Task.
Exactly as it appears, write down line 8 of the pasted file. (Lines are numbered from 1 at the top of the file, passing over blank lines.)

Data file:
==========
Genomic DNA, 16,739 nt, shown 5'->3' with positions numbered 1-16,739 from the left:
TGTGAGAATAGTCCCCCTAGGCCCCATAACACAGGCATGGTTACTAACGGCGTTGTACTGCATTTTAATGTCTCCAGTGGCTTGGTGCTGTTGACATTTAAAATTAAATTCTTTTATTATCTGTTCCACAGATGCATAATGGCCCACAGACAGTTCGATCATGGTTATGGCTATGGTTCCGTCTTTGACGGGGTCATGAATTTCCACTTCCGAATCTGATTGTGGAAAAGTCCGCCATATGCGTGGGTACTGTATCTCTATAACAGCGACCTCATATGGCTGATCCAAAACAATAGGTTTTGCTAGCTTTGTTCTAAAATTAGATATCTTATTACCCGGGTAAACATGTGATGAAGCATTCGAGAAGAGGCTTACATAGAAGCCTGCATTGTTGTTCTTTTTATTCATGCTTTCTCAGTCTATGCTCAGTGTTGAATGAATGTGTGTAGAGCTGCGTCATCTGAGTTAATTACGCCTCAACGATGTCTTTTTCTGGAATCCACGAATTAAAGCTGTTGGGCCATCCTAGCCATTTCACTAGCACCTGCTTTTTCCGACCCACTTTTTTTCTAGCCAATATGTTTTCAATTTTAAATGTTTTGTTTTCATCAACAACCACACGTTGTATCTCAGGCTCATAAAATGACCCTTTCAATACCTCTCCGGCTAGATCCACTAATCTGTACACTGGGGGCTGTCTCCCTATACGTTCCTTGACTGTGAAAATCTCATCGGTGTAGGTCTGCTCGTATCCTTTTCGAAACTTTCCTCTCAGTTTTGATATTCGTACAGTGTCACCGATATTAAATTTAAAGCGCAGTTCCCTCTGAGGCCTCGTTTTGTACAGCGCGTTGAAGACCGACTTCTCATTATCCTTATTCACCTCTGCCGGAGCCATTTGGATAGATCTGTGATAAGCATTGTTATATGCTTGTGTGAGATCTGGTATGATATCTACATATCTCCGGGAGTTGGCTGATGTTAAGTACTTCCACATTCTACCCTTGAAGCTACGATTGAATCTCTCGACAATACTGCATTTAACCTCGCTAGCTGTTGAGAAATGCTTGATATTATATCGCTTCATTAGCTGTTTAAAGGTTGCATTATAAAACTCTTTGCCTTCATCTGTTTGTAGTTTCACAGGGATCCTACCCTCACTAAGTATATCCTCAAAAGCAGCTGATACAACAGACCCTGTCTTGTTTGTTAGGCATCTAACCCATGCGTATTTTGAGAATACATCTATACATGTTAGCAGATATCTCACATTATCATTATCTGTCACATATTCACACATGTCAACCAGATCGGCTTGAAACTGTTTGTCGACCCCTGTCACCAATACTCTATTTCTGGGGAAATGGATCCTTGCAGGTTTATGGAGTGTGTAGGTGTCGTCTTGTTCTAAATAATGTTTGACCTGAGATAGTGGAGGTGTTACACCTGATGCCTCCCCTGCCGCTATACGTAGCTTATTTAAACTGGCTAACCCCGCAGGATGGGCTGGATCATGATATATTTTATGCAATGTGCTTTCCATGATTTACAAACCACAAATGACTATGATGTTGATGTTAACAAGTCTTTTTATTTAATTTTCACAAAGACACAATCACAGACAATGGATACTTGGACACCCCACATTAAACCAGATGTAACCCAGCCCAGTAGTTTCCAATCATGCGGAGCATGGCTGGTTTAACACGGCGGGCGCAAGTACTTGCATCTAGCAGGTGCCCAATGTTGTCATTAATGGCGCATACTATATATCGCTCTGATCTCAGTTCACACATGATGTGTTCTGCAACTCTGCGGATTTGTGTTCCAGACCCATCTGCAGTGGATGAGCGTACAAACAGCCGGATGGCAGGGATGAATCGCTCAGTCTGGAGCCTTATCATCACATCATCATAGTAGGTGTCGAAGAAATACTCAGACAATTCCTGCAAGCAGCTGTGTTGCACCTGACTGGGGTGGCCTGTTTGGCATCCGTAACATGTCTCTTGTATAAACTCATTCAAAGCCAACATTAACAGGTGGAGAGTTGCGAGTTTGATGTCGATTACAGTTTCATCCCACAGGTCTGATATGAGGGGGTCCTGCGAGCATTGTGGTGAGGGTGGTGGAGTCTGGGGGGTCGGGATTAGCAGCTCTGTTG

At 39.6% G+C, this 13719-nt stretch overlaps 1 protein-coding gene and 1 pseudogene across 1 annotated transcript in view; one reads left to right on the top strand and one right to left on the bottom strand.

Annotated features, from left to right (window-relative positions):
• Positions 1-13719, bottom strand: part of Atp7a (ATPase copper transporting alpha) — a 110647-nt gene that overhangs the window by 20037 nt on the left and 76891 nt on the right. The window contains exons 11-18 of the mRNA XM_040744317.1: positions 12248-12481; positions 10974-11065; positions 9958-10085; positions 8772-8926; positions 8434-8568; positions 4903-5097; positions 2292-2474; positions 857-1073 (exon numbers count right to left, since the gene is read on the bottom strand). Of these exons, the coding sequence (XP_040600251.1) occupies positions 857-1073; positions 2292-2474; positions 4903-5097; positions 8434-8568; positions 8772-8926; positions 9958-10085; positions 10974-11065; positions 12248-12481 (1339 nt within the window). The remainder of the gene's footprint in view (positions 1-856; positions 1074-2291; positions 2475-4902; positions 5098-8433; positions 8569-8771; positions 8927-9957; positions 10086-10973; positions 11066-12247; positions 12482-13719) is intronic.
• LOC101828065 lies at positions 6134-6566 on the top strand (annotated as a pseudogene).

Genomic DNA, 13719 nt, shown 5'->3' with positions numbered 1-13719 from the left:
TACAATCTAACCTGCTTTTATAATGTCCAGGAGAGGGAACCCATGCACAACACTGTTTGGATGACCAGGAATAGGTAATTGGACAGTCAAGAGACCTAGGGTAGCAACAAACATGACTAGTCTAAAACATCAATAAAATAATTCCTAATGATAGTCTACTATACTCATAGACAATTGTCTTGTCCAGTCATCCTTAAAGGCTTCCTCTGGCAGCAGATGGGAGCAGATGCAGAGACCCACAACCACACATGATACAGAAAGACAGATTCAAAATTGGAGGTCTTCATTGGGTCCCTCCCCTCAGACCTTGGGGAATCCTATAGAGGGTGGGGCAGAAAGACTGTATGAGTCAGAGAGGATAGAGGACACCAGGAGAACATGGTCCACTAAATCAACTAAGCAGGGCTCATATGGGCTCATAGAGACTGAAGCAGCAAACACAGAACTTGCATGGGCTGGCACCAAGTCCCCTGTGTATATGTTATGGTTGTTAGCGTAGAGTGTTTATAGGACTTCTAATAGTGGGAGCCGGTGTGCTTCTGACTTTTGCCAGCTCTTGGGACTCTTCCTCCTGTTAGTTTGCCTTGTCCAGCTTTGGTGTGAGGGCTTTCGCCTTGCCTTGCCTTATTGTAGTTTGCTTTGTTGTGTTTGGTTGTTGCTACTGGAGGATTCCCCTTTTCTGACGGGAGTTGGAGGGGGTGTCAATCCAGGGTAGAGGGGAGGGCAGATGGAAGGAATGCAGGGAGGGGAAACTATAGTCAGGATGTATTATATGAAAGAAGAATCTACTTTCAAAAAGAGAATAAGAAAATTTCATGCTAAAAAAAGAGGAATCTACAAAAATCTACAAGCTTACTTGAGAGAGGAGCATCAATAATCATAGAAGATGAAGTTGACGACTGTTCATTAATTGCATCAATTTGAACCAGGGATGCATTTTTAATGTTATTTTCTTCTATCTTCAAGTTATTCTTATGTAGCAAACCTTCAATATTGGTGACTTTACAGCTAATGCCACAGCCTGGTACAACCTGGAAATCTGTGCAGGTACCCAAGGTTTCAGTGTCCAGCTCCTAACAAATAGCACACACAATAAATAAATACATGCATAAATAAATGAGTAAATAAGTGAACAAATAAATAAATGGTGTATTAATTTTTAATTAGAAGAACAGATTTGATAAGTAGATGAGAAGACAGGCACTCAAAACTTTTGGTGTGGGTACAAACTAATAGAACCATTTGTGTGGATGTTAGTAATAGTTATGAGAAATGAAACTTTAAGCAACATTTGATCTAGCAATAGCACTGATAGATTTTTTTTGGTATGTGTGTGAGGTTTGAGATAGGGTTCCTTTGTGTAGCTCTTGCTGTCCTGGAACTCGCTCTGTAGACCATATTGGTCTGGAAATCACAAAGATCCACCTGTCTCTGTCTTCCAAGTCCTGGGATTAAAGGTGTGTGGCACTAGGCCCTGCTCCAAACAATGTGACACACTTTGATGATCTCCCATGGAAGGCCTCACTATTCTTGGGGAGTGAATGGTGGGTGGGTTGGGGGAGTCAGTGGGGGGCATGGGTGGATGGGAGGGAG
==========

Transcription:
TACAATCTAACCTGCTTTTATAATGTCCAGGAGAGGGAACCCATGCACAACACTGTTTGGATGACCAGGAATAGGTAATTGGACAGTCAAGAGACCTAGGGTAGCAACAAACATGACTAGTCTAAAACATCAATAAAATAATTCCTAATGATAGTCTACTATACTCATAGACAATTGTCTTGTCCAGTCATCCTTAAAGGCTTCCTCTGGCAGCAGATGGGAGCAGATGCAGAGACCCACAACCACACATGATACAGAAAGACAGATTCAAAATTGGAGGTCTTCATTGGGTCCCTCCCCTCAGACCTTGGGGAATCCTATAGAGGGTGGGGCAGAAAGACTGTATGAGTCAGAGAGGATAGAGGACACCAGGAGAACATGGTCCACTAAATCAACTAAGCAGGGCTCATATGGGCTCATAGAGACTGAAGCAGCAAACACAGAACTTGCATGGGCTGGCACCAAGTCCCCTGTGTATATGTTATGGTTGTTAGCGTAGAGTGTTTATAGGACTTCTAATAGTGGGAGCCGGTGTGCTTCTGACTTTTGCCAGCTCTTGGGACTCTTCCTCCTGTTAGTTTGCCTTGTCCAGCTTTGGTGTGAGGGCTTTCGCCTTGCCTTGCCTTATTGTAGTTTGCTTTGTTGTGTTTGGTTGTTGCTACTGGAGGATTCCCCTTTTCTGACGGGAGTTGGAGGGGGTGTCAATCCAGGGTAGAGGGGAGGGCAGATGGAAGGAATGCAGGGAGGGGAAACTATAGTCAGGATGTATTATATGAAAGAAGAATCTACTTTCAAAAAGAGAATAAGAAAATTTCATGCTAAAAAAAGAGGAATCTACAAAAATCTACAAGCTTACTTGAGAGAGGAGCATCAATAATCATAGAAGATGAAGTTGACGACTGTTCATTAATTGCATCAATTTGAACCAGGGATGCATTTTTAATGTTATTTTCTTCTATCTTCAAGTTATTCTTATGTAGCAAACCTTCAATATTGGTGACTTTACAGCTAATGCCACAGCCTGGTACAACCTGGAAATCTGTGCAGGTACCCAAGGTTTCAGTGTCCAGCTCCTAACAAATAGCACACACAATAAATAAATACATGCATAAATAAATGAGTAAATAAGTGAACAAATAAATAAATGGTGTATTAATTTTTAATTAGAAGAACAGATTTGATAAGTAGATGAGAAGACAGGCACTCAAAACTTTTGGTGTGGGTACAAACTAATAGAACCATTTGTGTGGATGTTAGTAATAGTTATGAGAAATGAAACTTTAAGCAACATTTGATCTAGCAATAGCACTGATAGATTTTTTTTGGTATGTGTGTGAGGTTTGAGATAGGGTTCCTTTGTGTAGCTCTTGCTGTCCTGGAACTCGCTCTGTAGACCATATTGGTCTGGAAATCACAAAGATCCACCTGTCTCTGTCTTCCAAGTCCTGGGATTAAAGGTGTGTGGCACTAGGCCCTGCTCCAAACAATGTGACACACTTTGATGATCTCCCATGGAAGGCCTCACTATTCTTGGGGAGTGAATGGTGGGTGGGTTGGGGGAGTCAGTGGGGGGCATGGGTGGATGGGAGGGAG